In today’s market, flows are key. One market analyst, Cem Karsan, related flows and fundamentals with the following analogy. He says that flows are like the wind, which can push a plane in any direction, while fundamentals are like the engine, which determines the plane’s long-term direction.
In the context of trading, flows are the money that is flowing into or out of a particular market. This money can be driven by a variety of factors, such as news events, economic data, or investor sentiment. Fundamentals, on the other hand, are the underlying factors that are driving the price of an asset. These factors can include things like earnings growth, dividends, and book value.
Karsan’s analogy highlights the importance of both flows and fundamentals in trading. Flows can be very powerful in the short term, but they can also be fleeting. Fundamentals, on the other hand, are more stable and provide a better indication of the long-term direction of a market.
To use the analogy, imagine that you are flying a plane. The wind (flows) can push your plane in any direction, but the engine (fundamentals) determines your long-term direction. If you want to reach your destination, you need to pay attention to both the wind and the engine.
The same is true for trading. If you want to be successful, you need to pay attention to both flows and fundamentals. Flows can help you identify short-term opportunities, but fundamentals will help you make better long-term decisions.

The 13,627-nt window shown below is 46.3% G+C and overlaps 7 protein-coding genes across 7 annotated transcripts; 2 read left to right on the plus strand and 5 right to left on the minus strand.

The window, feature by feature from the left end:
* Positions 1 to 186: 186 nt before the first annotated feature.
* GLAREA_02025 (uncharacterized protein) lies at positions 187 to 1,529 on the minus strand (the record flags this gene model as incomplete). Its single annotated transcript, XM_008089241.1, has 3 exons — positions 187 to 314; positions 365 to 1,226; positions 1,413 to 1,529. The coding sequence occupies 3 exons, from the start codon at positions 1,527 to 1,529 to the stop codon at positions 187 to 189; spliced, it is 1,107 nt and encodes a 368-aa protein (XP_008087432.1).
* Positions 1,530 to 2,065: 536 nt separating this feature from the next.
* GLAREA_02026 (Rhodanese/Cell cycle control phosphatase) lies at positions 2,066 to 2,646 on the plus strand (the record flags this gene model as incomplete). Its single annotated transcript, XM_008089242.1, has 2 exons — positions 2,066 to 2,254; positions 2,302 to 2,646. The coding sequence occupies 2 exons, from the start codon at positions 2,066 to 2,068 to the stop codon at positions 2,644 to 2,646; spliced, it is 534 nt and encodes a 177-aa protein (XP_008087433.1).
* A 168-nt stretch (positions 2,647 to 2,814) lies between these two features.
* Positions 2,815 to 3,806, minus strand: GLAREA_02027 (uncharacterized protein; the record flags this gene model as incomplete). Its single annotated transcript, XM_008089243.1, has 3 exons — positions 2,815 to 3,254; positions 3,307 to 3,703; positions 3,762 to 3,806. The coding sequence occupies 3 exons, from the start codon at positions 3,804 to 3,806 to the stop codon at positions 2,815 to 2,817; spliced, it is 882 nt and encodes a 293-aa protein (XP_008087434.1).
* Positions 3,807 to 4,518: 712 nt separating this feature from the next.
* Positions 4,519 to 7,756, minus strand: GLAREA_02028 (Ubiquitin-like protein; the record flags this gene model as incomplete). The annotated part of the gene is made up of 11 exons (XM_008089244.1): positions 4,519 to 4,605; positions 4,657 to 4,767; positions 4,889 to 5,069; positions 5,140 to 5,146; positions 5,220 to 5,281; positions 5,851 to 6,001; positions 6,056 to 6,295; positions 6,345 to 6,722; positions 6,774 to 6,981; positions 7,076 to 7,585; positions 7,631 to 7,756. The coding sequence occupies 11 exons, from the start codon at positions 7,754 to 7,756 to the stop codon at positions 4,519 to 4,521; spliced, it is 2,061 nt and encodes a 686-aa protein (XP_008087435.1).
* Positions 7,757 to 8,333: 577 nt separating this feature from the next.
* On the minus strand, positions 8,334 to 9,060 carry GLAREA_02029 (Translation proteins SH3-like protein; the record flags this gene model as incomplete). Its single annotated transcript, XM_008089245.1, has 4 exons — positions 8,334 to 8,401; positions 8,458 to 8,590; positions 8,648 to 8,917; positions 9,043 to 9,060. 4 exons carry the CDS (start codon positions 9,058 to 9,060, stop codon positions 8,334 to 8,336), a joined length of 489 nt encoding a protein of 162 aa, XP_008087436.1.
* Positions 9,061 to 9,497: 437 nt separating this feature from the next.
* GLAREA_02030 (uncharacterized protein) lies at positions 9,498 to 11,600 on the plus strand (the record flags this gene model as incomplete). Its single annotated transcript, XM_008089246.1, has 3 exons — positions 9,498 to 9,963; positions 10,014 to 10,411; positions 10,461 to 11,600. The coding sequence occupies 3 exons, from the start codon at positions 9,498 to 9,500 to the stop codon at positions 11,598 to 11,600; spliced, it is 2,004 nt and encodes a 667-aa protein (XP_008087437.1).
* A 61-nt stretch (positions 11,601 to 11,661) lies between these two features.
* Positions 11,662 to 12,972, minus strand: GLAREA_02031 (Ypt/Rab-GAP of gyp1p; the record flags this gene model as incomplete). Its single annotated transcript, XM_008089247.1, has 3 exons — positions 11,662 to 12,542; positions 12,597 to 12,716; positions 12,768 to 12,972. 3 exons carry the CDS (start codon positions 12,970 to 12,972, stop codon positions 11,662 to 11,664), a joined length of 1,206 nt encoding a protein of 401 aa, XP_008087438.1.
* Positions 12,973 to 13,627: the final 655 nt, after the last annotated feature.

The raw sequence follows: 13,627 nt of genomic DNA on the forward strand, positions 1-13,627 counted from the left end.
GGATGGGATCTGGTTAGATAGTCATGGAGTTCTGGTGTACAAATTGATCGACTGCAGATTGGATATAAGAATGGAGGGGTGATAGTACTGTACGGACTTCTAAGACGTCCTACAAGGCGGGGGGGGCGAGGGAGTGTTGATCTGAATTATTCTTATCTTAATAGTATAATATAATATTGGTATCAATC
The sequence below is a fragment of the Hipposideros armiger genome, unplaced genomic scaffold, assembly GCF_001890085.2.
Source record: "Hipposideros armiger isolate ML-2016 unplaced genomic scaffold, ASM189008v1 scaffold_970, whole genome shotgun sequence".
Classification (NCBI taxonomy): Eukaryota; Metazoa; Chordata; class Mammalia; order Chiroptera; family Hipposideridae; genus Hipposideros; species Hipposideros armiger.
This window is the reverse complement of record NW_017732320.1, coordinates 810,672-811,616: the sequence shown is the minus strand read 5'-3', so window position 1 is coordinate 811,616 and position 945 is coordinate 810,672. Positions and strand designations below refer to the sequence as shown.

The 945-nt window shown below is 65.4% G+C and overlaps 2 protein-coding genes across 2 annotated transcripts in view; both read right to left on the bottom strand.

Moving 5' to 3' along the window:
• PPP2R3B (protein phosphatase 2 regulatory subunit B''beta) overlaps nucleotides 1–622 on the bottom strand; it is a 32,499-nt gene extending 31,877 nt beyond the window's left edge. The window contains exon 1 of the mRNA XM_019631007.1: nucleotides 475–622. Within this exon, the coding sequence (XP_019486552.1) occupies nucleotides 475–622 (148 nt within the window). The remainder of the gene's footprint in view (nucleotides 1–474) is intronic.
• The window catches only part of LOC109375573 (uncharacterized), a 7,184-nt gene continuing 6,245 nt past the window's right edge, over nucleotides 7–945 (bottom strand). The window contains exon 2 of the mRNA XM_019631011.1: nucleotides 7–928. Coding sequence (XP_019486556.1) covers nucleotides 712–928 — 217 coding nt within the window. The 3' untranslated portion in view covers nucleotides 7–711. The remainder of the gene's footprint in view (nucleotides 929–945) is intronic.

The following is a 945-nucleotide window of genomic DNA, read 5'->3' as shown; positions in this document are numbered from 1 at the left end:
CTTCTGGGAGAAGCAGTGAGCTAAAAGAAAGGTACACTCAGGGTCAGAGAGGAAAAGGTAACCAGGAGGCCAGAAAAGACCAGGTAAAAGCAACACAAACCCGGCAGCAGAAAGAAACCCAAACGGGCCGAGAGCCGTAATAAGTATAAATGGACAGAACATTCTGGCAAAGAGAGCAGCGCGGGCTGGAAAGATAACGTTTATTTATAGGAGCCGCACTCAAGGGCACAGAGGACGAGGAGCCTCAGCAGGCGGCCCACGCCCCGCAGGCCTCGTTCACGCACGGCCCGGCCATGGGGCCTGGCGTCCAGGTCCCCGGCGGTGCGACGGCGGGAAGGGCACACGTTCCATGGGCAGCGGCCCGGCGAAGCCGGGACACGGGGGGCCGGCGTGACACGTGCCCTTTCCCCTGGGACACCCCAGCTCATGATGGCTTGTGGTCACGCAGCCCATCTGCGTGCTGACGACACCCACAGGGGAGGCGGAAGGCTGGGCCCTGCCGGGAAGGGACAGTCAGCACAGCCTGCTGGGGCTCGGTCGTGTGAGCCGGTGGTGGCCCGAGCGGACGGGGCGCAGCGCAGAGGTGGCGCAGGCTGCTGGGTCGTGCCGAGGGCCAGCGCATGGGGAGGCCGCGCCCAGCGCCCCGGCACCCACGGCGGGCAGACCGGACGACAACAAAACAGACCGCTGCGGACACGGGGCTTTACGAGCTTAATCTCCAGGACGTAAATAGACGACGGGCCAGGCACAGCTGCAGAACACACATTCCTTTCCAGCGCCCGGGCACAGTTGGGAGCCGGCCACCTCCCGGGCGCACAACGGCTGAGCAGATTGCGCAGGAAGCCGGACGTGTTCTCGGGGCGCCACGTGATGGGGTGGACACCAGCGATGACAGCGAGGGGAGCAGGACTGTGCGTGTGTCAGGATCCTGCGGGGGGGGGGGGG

So how do flows relate to today’s market?
- The quarterly options expiration is a key time stamp for the market.
- The melt-up has been accompanied by volatility rising, meaning that owning calls instead of stock led to a double whammy of profits in recent weeks.
- Short traders have been getting squeezed has added to the move up.
A Key Turning Point
June options expiration is a key time stamp for the market. The magnitude of the recent move up have largely been a function of flows, according to Karsan. He highlights key aspects of the quarterly options expiration including higher skew and vol pinning into the last two weeks of window of strength is the perfect recipe for a melt-up.
More specifically, the melt-up has been accompanied by volatility rising, meaning that owning calls instead of stock led to a double whammy of profits in recent weeks.
Add to the recipe short traders getting squeezed and the move up has become both fast and furious. But for a blow-off top, three things are needed he says:
- Changes in sentiment and positioning: Specifically when people start explaining away why it makes sense for companies like Nvidia to be up so much, and trade accordingly, the bullish run is nearing a peak. When a market rallies nearly 8% in 2 weeks you know the melt-up is in full force.
- More potential realized volatility: As the market goes higher and is increasingly dissociated from fundamentals, and volatility rises, danger increases.
- Vol supply is becoming unpinned: Vol in dealers hands is no longer being pinned. Big block orders are buying vol across the distribution creating a dangerous recipe.
How To Trade The Turning Point
Melt-ups can be very dangerous because buying late is accompanied with huge risk while shorting can be even more perilous. The solution, therefore, is to increasingly layer shorts, meaning add more bearish positioning to a portfolio as we go higher.
For those holding stocks, it could mean adding puts and selling calls against stocks, or indeed taking short positions outright, but doing as part of a hedged portfolio. What it doesn’t mean is flipping a portfolio entirely from long to short.